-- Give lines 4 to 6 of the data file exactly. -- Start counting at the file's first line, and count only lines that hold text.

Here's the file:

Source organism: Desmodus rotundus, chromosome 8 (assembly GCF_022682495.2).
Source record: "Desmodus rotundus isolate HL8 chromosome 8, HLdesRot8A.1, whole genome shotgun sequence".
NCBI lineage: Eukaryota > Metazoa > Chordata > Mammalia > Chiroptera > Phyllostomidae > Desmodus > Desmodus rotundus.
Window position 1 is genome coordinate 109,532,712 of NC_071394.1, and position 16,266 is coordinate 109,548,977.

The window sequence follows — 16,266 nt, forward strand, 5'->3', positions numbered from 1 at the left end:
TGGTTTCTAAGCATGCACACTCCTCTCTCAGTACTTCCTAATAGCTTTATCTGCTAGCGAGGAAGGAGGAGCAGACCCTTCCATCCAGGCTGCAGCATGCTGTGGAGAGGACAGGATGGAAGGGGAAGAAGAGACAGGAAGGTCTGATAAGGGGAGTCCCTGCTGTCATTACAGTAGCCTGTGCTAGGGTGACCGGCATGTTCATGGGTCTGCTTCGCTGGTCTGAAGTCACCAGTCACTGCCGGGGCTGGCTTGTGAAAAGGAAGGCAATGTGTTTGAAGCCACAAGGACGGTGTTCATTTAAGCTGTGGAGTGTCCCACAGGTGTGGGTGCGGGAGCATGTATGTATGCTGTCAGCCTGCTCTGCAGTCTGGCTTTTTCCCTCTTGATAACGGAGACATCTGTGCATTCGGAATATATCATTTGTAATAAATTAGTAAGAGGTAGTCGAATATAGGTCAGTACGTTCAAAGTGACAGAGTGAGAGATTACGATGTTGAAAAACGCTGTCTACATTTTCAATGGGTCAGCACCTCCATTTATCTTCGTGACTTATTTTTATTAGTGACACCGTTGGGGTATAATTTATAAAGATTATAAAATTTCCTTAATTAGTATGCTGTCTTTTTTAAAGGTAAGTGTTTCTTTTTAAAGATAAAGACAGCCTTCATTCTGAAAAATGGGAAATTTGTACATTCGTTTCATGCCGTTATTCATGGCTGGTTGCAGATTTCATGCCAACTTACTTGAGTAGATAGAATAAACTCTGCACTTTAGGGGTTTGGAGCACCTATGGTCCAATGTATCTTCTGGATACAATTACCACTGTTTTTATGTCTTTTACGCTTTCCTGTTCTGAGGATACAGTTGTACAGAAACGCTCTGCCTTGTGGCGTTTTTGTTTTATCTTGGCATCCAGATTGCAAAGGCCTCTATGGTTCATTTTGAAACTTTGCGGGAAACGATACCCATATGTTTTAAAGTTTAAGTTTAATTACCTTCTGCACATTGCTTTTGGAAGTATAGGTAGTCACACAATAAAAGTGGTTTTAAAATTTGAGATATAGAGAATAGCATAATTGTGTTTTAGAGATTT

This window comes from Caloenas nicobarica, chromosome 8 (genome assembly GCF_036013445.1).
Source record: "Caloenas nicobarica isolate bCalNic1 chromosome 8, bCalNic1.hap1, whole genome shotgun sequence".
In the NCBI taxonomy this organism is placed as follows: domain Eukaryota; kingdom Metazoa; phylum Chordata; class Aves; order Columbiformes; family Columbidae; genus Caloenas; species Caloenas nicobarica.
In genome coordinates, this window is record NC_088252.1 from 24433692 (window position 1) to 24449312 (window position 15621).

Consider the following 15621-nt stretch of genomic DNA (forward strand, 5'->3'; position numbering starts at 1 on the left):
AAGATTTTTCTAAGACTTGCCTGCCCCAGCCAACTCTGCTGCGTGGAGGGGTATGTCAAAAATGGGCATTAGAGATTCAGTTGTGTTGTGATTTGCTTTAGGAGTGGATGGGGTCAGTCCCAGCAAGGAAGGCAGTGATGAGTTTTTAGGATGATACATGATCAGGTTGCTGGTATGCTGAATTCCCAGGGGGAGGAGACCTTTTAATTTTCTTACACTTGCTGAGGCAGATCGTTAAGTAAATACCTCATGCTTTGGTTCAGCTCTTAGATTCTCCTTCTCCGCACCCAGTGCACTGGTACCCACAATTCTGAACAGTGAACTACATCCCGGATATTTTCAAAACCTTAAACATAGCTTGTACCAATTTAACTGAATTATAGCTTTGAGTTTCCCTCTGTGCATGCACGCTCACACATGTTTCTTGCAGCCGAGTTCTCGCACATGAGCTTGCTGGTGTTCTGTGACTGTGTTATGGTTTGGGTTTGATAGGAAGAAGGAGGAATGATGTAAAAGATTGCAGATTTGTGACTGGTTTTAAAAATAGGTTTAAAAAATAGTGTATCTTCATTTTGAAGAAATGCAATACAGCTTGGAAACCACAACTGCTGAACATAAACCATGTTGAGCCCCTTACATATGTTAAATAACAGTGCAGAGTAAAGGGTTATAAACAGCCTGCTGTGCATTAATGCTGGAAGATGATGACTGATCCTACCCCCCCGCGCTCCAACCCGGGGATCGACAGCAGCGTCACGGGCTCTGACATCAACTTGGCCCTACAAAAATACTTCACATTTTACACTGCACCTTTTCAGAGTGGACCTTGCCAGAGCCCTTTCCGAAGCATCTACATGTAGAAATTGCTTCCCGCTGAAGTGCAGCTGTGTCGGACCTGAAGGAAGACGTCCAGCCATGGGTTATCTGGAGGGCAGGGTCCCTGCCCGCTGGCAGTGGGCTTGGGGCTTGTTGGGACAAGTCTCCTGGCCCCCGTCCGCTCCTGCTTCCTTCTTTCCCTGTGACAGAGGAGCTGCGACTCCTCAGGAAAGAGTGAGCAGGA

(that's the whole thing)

Window position 1 is genome coordinate 109,532,712 of NC_071394.1, and position 16,266 is coordinate 109,548,977.

The window sequence follows — 16,266 nt, forward strand, 5'->3', positions numbered from 1 at the left end:
TGGTTTCTAAGCATGCACACTCCTCTCTCAGTACTTCCTAATAGCTTTATCTGCTAGCGAGGAAGGAGGAGCAGACCCTTCCATCCAGGCTGCAGCATGCTGTGGAGAGGACAGGATGGAAGGGGAAGAAGAGACAGGAAGGTCTGATAAGGGGAGTCCCTGCTGTCATTACAGTAGCCTGTGCTAGGGTGACCGGCATGTTCATGGGTCTGCTTCGCTGGTCTGAAGTCACCAGTCACTGCCGGGGCTGGCTTGTGAAAAGGAAGGCAATGTGTTTGAAGCCACAAGGACGGTGTTCATTTAAGCTGTGGAGTGTCCCACAGGTGTGGGTGCGGGAGCATGTATGTATGCTGTCAGCCTGCTCTGCAGTCTGGCTTTTTCCCTCTTGATAACGGAGACATCTGTGCATTCGGAATATATCATTTGTAATAAATTAGTAAGAGGTAGTCGAATATAGGTCAGTACGTTCAAAGTGACAGAGTGAGAGATTACGATGTTGAAAAACGCTGTCTACATTTTCAATGGGTCAGCACCTCCATTTATCTTCGTGACTTATTTTTATTAGTGACACCGTTGGGGTATAATTTATAAAGATTATAAAATTTCCTTAATTAGTATGCTGTCTTTTTTAAAGGTAAGTGTTTCTTTTTAAAGATAAAGACAGCCTTCATTCTGAAAAATGGGAAATTTGTACATTCGTTTCATGCCGTTATTCATGGCTGGTTGCAGATTTCATGCCAACTTACTTGAGTAGATAGAATAAACTCTGCACTTTAGGGGTTTGGAGCACCTATGGTCCAATGTATCTTCTGGATACAATTACCACTGTTTTTATGTCTTTTACGCTTTCCTGTTCTGAGGATACAGTTGTACAGAAACGCTCTGCCTTGTGGCGTTTTTGTTTTATCTTGGCATCCAGATTGCAAAGGCCTCTATGGTTCATTTTGAAACTTTGCGGGAAACGATACCCATATGTTTTAAAGTTTAAGTTTAATTACCTTCTGCACATTGCTTTTGGAAGTATAGGTAGTCACACAATAAAAGTGGTTTTAAAATTTGAGATATAGAGAATAGCATAATTGTGTTTTAGAGATTT